- converted following non-standard processes such as generating non-standard reports;
- produced by applying new software that is not usually available to the agency; or
- produced by applying additional resources that are not generally available to the agency.
Consider the following examples:
- inserting further text into the record in order to clarify the meaning;
- applying resources not usually applied in order to convert information;
- designing and building a new function within a system in order to generate a report that extracts and collates information from separate databases; or
- applying additional staffing resources to perform the task of collating information held electronically in different areas.
An agency may create a new record through these actions but is not obliged or compelled to do so.
Disclosing the new record?
In determining a request for information, agencies will consider the presumption in favour of disclosure and balance the considerations in favour of disclosure together with the factors against disclosure. This process will be undertaken prior to considering the creation of a new record.
When an agency has created the new record, it must then confirm whether it is still appropriate to release that new record to the person by applying the public interest test.
Unless there is an overriding public interest against disclosure, generally agencies must provide the information to the person.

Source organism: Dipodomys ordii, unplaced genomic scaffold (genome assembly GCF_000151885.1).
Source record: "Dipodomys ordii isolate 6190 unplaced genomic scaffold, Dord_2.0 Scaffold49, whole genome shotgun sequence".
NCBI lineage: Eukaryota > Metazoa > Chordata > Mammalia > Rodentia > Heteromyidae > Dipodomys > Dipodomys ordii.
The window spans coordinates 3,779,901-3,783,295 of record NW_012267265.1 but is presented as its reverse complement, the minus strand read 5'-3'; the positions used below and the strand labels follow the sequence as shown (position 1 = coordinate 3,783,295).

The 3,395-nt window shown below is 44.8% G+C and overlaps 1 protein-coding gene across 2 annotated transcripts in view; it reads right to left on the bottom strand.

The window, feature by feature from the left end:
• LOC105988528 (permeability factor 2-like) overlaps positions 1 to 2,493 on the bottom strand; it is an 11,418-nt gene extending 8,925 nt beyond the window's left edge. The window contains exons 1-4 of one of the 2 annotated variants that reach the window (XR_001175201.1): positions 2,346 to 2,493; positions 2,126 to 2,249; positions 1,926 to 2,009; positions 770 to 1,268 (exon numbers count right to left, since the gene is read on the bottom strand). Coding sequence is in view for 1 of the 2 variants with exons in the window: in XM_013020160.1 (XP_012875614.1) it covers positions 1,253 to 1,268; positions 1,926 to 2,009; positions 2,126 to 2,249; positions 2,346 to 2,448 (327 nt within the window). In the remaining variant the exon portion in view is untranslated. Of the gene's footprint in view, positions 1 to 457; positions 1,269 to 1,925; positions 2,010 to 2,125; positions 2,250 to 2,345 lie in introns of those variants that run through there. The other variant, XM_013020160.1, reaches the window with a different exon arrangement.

Further information on the public interest test is available in our fact sheet What is the public interest test?
How does record creation fit into the GIPA framework?
It is important for agencies to understand how record creation forms a part of the information disclosure framework, and how it assists to promote the release of government information by agencies.
A flow chart has been developed to summarise the concepts discussed in this fact sheet. Agencies should carefully consider the issues arising at each stage of the disclosure process.
Agencies should be aware that they can provide access to information that was not requested by the applicant.
Agency must disclose the information if there is no overriding public interest against disclosure.
Yes, if the agency has decided not to provide access to information or that the information you have applied for is not held by the agency, the agency has made a reviewable decision.
In the case of review by the Information Commissioner, the Commissioner may have regard to creation of a new record in reviewing and making recommendations to agencies.
Further information is available in IPC Fact Sheet: Your review rights under the GIPA Act.
For more information
Contact the Information and Privacy Commission NSW (IPC):
Freecall: 1800 472 679
NOTE: The information in this Fact Sheet is to be used as a guide only.
Legal advice should be sought in relation to individual circumstances.
 GIPA Act section 52(2)
 GIPA Act section 75(1); Miskelly v Secretary, Department of Education  NSWCATAD 48 at 
 GIPA Act section 75(1)-(2)
 GIPA Act section 75(2)(c)
 GIPA Act section 80(e); see, also Amos v Central Coast Council  NSWCATAD 101 where the Tribunal determined that it has the power to review an explicit or implied decision under s. 80(e) that information is not held